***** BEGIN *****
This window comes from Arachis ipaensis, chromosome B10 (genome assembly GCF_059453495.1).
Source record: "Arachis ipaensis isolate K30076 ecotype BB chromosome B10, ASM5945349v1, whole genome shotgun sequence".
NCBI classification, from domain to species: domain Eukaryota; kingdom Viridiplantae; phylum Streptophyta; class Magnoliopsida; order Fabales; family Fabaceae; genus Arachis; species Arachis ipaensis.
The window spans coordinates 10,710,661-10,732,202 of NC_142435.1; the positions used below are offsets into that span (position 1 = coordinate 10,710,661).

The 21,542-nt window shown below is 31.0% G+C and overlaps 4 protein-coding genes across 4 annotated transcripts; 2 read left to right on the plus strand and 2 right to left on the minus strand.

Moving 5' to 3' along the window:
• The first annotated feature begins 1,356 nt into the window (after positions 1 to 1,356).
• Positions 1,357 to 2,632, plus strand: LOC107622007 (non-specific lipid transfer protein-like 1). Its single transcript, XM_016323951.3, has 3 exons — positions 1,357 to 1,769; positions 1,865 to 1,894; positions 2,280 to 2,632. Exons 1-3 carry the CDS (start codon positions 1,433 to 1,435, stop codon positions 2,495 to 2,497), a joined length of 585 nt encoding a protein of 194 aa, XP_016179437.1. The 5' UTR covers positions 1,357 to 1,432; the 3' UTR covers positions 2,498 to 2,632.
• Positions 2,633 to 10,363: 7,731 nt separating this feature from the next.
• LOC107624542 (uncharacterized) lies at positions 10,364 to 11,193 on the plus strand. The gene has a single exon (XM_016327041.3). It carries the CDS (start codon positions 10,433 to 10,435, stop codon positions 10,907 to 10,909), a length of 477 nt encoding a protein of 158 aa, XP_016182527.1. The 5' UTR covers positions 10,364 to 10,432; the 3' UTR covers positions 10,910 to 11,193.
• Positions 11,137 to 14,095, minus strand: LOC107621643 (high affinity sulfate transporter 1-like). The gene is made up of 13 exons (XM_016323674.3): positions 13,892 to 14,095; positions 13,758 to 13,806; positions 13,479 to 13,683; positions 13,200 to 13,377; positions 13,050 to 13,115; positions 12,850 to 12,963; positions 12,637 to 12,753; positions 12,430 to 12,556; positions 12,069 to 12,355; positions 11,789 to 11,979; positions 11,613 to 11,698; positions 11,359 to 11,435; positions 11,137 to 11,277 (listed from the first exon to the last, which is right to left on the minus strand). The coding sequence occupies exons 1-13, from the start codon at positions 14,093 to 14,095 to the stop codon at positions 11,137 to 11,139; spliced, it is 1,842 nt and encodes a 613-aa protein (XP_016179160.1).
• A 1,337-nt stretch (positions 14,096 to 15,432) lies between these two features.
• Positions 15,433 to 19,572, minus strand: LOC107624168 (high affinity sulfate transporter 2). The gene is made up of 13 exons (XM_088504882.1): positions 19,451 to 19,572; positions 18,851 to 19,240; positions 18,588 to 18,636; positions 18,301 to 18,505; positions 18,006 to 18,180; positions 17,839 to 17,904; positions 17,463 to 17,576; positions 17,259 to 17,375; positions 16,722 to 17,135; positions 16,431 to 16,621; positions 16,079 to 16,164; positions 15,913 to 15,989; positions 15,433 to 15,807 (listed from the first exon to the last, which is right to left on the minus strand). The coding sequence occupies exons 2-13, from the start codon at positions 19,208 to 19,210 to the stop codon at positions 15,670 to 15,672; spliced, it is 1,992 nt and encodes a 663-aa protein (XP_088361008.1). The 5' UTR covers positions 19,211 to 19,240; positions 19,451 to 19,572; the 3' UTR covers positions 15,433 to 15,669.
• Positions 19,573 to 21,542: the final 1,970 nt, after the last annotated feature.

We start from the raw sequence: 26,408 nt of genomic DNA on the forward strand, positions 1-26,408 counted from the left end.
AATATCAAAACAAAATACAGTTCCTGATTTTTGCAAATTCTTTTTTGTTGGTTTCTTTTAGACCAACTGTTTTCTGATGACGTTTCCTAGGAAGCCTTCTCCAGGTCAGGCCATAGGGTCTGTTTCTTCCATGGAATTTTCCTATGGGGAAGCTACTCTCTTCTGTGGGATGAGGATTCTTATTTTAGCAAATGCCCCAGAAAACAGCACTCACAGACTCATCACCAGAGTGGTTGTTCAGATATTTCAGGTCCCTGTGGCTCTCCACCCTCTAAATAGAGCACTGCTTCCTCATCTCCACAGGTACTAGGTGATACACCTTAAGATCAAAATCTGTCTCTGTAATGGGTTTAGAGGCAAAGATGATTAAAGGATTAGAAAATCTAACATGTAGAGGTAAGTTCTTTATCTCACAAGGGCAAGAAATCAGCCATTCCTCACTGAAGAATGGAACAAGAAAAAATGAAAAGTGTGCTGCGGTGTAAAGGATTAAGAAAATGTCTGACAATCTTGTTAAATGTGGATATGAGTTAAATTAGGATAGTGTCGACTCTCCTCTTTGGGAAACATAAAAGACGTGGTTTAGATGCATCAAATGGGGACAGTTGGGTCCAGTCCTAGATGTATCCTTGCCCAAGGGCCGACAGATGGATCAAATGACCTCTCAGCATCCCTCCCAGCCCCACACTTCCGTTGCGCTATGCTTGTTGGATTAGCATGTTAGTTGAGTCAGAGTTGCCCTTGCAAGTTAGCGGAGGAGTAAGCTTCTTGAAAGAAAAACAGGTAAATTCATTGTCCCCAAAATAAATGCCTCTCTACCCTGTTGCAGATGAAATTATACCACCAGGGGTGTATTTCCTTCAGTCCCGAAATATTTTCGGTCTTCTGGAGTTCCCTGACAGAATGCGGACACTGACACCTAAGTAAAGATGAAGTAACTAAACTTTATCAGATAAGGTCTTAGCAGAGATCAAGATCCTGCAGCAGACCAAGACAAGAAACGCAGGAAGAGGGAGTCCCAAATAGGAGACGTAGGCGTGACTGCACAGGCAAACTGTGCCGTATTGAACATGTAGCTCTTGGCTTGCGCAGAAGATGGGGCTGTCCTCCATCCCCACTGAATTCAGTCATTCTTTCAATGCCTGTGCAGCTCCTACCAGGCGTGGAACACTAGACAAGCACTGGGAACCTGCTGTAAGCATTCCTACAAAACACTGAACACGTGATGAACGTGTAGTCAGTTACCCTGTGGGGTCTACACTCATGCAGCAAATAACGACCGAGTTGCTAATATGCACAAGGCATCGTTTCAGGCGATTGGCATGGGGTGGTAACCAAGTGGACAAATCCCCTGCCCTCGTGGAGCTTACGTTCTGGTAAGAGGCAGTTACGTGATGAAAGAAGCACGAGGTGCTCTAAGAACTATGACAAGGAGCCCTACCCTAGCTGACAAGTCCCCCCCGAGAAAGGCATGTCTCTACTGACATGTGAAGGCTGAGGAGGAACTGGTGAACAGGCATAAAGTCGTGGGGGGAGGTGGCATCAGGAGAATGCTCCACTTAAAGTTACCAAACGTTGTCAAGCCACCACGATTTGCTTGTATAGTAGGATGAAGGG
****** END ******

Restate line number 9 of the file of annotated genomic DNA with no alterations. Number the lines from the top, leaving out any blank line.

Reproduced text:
• Positions 2,633 to 10,363: 7,731 nt separating this feature from the next.